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I’ve been struggling a lot recently with the fact that us mamas have to multitask, while the dads seem to find it a little harder, to say the least!

I can cook a full dinner, put on a wash, hang up the washing and wash a few dishes all while my daughter toddles around the kitchen amusing herself with her toys, hangs off my legs, cries to be picked up and generally goes about her day. I’ve even been known to pop her on the counter to breastfeed while I’ve been cooking.

Yet my husband – and I recognise that I am criticizing a man who is in the kitchen making dinner and will do the washing up after, so I really don’t have that much to complain about – finds it more difficult to cook whilst looking after Ameli.

It’s made me wonder about this supposed multitasking thing that we do as women.

BabywearingWhile I’m making sure the chicken doesn’t burn, am I really paying much attention to my daughter? I know enough to know that she is not pulling the kettle down on herself. I know that she’s safe and I have a general awareness of where she is despite having my back to her.

I allow her to open the cupboard and I allow her to bang her finger in the door – because we have soft close doors. I wouldn’t slam it. I allow her to touch the oven, to feel that it’s hot and to pull away. I even allow her to tug on the washing line knowing full well it’s going to fall down on her, and when it does I catch it so that it doesn’t actually land on her, just frightens her enough to know not to tug on it again (till tomorrow, at least).

I’m always aware of what she’s doing, but my attention is split between her and the chicken and the water running in the sink.

With her father though, the attention she gets is undivided, more or less. He is so focused on what she is doing, that the same meal might take him twice as long to prepare. He spends much more time talking to her, drawing her back to her play area and trying to get her to play with her toys – or the favourite kitchen laundry basket.

In the end, we still have dinner on the table, and the hours pass, but I can’t help but wonder at the end of the day, which experience has taught her the most, or meant the most to her.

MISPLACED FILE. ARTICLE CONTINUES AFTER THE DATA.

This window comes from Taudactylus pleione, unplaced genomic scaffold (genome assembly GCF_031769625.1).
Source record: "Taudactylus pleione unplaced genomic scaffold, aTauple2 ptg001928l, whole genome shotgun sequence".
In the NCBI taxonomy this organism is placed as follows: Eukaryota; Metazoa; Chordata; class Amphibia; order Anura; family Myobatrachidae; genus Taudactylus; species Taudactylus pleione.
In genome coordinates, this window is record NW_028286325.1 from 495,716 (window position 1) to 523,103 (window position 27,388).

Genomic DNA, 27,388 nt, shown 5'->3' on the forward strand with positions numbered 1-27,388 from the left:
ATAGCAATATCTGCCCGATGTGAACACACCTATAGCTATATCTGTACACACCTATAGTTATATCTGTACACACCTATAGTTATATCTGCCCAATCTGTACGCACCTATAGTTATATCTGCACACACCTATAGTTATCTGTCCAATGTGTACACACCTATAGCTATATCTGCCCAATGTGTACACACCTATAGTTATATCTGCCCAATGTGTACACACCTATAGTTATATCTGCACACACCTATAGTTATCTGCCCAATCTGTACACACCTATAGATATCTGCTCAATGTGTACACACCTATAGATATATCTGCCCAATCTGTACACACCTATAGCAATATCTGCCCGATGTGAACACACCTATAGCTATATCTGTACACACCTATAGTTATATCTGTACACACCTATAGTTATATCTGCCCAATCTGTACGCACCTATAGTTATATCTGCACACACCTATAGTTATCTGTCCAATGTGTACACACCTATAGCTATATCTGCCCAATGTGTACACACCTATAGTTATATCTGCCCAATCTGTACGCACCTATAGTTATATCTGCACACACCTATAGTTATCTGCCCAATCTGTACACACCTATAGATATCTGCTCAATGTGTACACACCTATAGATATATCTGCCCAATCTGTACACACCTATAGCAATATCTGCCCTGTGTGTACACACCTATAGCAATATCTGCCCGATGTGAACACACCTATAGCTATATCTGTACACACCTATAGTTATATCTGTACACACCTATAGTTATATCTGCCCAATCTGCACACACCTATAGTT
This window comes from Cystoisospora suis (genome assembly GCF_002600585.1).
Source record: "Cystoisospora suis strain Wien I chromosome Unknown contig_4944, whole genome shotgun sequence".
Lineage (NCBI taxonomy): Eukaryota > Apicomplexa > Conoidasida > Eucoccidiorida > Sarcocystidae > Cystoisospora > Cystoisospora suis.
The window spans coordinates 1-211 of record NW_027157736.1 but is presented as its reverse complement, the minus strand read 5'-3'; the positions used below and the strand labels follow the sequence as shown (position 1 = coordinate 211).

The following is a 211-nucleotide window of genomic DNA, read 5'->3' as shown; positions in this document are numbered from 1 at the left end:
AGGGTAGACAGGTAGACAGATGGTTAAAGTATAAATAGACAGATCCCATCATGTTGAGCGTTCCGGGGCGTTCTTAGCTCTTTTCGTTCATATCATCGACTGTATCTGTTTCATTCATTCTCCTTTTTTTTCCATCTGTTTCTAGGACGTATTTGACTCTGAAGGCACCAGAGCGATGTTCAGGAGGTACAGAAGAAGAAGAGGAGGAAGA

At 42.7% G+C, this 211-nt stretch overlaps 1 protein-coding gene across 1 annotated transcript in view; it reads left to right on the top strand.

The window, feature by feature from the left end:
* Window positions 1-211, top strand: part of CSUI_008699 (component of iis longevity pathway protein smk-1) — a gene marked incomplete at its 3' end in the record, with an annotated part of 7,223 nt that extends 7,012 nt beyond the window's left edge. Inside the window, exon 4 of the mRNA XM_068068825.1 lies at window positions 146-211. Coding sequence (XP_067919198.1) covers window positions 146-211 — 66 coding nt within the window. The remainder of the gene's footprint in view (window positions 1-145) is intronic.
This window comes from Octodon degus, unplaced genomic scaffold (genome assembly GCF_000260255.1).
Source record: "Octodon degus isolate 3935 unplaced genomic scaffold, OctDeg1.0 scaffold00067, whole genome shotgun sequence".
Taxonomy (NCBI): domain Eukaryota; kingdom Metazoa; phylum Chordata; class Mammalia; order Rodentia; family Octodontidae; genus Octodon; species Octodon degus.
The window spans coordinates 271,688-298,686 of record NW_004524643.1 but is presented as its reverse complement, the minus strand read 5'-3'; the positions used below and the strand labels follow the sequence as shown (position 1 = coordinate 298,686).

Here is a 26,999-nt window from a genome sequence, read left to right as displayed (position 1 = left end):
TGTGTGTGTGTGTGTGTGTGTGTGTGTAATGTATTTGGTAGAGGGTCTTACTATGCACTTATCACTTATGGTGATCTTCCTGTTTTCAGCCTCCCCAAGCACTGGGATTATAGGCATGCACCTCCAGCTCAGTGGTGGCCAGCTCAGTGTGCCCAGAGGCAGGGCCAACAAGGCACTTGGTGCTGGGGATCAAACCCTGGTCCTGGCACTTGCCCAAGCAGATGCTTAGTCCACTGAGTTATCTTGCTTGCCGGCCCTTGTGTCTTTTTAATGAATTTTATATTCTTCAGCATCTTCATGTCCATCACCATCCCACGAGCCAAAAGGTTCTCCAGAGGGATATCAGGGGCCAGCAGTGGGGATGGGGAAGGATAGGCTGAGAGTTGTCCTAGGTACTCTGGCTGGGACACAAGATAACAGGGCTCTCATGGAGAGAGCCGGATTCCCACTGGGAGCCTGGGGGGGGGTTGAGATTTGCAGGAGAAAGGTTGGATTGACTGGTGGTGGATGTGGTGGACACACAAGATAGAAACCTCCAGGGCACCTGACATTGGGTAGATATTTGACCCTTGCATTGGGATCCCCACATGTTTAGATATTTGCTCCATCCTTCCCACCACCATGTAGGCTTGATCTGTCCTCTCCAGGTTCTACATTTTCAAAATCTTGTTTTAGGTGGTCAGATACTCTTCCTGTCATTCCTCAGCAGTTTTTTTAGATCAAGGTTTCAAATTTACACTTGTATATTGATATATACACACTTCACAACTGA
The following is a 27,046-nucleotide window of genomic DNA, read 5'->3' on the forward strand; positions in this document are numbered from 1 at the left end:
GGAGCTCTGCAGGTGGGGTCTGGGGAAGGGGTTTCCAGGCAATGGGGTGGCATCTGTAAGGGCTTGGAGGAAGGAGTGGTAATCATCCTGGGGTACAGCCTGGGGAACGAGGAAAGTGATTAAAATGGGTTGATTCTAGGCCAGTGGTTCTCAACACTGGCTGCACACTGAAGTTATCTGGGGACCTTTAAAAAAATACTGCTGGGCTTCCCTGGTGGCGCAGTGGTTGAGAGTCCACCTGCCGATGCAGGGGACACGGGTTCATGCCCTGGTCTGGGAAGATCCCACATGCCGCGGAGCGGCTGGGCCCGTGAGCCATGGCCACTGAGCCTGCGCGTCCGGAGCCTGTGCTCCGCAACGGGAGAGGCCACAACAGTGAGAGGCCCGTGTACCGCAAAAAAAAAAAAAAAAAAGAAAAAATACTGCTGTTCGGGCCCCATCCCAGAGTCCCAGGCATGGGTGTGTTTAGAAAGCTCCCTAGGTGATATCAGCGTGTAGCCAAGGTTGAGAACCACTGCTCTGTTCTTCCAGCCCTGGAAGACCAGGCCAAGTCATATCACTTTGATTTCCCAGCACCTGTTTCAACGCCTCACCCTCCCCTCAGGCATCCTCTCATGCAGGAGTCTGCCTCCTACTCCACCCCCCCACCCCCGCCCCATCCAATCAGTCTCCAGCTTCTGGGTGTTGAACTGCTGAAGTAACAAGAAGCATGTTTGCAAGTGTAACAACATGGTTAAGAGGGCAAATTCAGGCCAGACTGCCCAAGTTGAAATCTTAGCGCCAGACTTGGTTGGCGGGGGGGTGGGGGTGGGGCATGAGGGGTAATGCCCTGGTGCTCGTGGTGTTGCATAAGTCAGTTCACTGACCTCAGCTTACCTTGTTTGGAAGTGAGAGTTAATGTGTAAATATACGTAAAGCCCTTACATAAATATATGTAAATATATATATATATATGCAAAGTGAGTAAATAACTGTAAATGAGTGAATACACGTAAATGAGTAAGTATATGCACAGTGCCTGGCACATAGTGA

Or does she benefit from both, gaining different experiences from our different approaches?

What do you think?

7 Comments

When Mummies and Daddies Do It Differently

  1. Both are different experiences but I have to say your approach is very similar to mine, letting her learn through doing even if thats that something is dangerous or wrong. She will always treasure the different memories she has of mummy AND daddy 😀 x

  2. I think both approaches are important and it’s great that she has parents that fit together so well. She’ll learn independant play and exploration in a safe environment while you cook and she’ll bask in the attention from Daddy and know that she is the center of your lives, chicken or no. When she gets older, her and Daddy will probably continue to “play” while you and she spend time learning together as you teach her how to stir batter and sort laundry. Both are important and they’re not mutually exclusive.

  3. They definitely benefit from the experience of both – in my house anyway… I find I am much more likely to let them *explore* and try things and yes make a huge mess. When daddy is doing child looking after with them – yes they have his full attention but it is more restrictive!

  4. round here I’m the one that spends more time round the kiddos…
    I try to multitask… sometimes I manage to do it… most I just can’t…
    Still… I think they spend more quality time with Vic that with me…
    🙁
    weeeelllll… 🙁

  5. Wonderful, both of you doing it the way you were meant to, fitting in like a puzzle piece. Not feeling guilty because you are different. She is learning that you care for her, that you allow her to press through the hedge and see what happens. She is learning that dad cares for her and maintains and reinforces the hedge around her with diligence.
    However daddy knows that if anything happens to her he would never forgive himself and he cant offer her ‘succour’ if she does get hurt, you on the other hand have a deep seated instinct and will be able to do what has to be done.
    That’s what I think.

  6. in our house we’re the opposite- i’m the super-attentive-to-the-baby one and my husband is doing stuff with an eye on him in the background. it’s been one of my biggest parenting struggles to realize that doing it different is GOOD and that i need to leave my husband alone and let him do his own thing. it’s good for me and good for the jude to be adaptable and learn different ways of doing things. basically i need to calm the hell down. 😉

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